I read the following exercise in my combinatorics book in the section on the Pigeonhole Principle.

There are four heaps of stones in our backyard. We rearrange them into five heaps. Prove that at least two stones are placed into a smaller heap.

and this is the proof that I read:

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I'm having a hard time understanding the intuition and reasonining/logic in this proof, mainly after the $a_k > b_k$ step. I'm having difficulty seeing why we need the following inequality and how the conclusion follows from it.

I would appreciate any explanation or elaboration on this proof in helping to understand.

  • $\begingroup$ Apparently it is assumed a "heap" (or pile, if you prefer) cannot be empty. Otherwise we could put all stones (if any!) in the original four heaps into a single combined heap and count four additional empty heaps as giving a total of five heaps. In this way no stone would be placed into a heap smaller than the one it original appeared in. $\endgroup$
    – hardmath
    Commented Jun 20, 2017 at 23:16

1 Answer 1


Frankly, it took me several minutes to even understand what they meant by 'at least two stones are placed into a smaller heap', because I pictured just moving 1 stone from the 4 old heaps and creating, all by itself, a fifth heap, so I figured as such we would only be placing 1 stone into a smaller heap.

But I think I understand: when I move the 1 stone, then all the other stones remaining in the old heap where I took the 1 stone from are now in a heap that is 1 smaller than it was and, as such, they are also 'placed into a smaller heap'. Which means there are indeed two or more.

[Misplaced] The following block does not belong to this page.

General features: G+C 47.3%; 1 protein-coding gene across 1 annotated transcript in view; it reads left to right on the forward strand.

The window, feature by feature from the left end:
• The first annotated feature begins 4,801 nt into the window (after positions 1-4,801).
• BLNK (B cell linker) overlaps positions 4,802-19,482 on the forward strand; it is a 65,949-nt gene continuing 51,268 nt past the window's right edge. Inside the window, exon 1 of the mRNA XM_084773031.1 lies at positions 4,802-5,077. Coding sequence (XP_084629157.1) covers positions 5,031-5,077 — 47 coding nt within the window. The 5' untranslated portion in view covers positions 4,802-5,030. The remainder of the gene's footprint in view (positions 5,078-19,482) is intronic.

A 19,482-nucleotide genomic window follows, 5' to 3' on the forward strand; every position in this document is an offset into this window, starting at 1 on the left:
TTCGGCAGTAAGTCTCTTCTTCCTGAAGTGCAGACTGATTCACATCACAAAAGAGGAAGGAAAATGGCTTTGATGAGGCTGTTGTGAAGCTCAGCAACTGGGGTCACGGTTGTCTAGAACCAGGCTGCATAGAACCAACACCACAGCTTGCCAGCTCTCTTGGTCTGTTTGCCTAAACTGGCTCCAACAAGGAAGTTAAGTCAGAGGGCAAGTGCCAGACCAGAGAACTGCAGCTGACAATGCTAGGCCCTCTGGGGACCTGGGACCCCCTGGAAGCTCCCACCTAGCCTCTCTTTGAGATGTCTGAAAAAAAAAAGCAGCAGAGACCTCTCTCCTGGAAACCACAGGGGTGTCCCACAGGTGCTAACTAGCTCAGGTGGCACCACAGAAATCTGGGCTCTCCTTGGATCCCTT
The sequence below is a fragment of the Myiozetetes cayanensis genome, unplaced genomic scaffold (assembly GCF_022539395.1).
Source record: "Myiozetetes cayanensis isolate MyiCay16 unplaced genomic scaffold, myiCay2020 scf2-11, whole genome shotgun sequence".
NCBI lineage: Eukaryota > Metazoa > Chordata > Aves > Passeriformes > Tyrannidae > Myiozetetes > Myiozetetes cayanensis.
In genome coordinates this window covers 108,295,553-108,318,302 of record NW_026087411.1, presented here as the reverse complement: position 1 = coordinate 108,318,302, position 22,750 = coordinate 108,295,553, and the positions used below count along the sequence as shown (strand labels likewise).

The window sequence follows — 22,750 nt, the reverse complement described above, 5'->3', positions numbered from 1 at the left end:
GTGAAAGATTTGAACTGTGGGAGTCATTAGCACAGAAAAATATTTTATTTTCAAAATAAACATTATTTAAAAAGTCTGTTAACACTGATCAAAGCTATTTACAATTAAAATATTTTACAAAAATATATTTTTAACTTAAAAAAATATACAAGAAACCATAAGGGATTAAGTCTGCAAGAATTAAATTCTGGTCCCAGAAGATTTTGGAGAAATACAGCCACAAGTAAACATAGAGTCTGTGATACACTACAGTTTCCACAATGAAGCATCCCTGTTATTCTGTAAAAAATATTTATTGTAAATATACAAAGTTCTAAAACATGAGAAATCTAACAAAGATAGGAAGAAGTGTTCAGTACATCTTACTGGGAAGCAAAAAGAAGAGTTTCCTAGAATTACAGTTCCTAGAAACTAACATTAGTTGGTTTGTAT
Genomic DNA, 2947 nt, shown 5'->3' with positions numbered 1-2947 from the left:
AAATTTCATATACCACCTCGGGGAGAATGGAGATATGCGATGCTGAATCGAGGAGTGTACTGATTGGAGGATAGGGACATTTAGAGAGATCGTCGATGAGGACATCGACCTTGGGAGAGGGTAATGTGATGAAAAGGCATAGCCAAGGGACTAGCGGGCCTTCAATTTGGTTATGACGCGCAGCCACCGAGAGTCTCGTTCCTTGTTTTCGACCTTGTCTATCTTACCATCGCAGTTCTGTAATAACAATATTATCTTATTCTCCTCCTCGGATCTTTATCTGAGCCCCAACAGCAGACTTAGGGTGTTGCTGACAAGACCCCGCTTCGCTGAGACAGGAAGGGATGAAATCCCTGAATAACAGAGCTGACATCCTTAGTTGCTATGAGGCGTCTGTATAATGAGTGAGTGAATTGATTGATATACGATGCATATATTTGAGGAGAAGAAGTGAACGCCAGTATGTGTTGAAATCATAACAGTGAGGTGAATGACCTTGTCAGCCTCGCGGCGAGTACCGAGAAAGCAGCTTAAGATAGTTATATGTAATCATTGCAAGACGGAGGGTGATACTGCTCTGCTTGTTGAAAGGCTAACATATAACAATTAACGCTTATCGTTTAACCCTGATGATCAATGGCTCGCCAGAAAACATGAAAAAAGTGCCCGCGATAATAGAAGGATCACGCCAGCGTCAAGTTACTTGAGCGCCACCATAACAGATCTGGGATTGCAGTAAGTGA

So, what they mean is: if you have 4 heaps of stones, and make those into 5 heaps of stones, then there will be at least two stones that end up in a heap that is smaller than the size of the heap that they were in.

Now, as far as their argument goes: we have of course that $a_1+a_2+a_3+a_4=b_1+b_2+b_3+b_4+b_5$, with each of these $\ge 1$, and so indeed $a_1+a_2+a_3+a_4>b_1+b_2+b_3+b_4$. Now, it could be that $b_1>a_1$, or that $b_2>a_2$, or that $b_4>a_4$, but it has to be the case that there is a smallest $k$ for which $a_1+...+a_k>b_1+...b_k$. And since this is the smallest $k$, it has to be the case that $a_k>b_k$, for if $a_k \le b_k$, then $a_1...a_{k-1}>b_1...b_{k-1}$, and hence $k$ would not have been the smallest index to get our inequality.

Now, consider all the stones in piles $a_1$ through $a_k$. In order for them to not end up in smaller heaps, they need to be put into piles $b_1$ through $b_{k-1}$, since al these piles are bigger than $b_k$. But that leaves $a_1+...+a_k-b_1-...-b_{k-1} > b_k$ stones, and since $b_k \ge 1$, that means that at least two stones cannot be put in piles $b_1$ through $b_{k-1}$, so at least two stones from the piles $a_1$ through $a_k$ must have ended up in piles of size $b_k$ or smaller, thus proving the claim.


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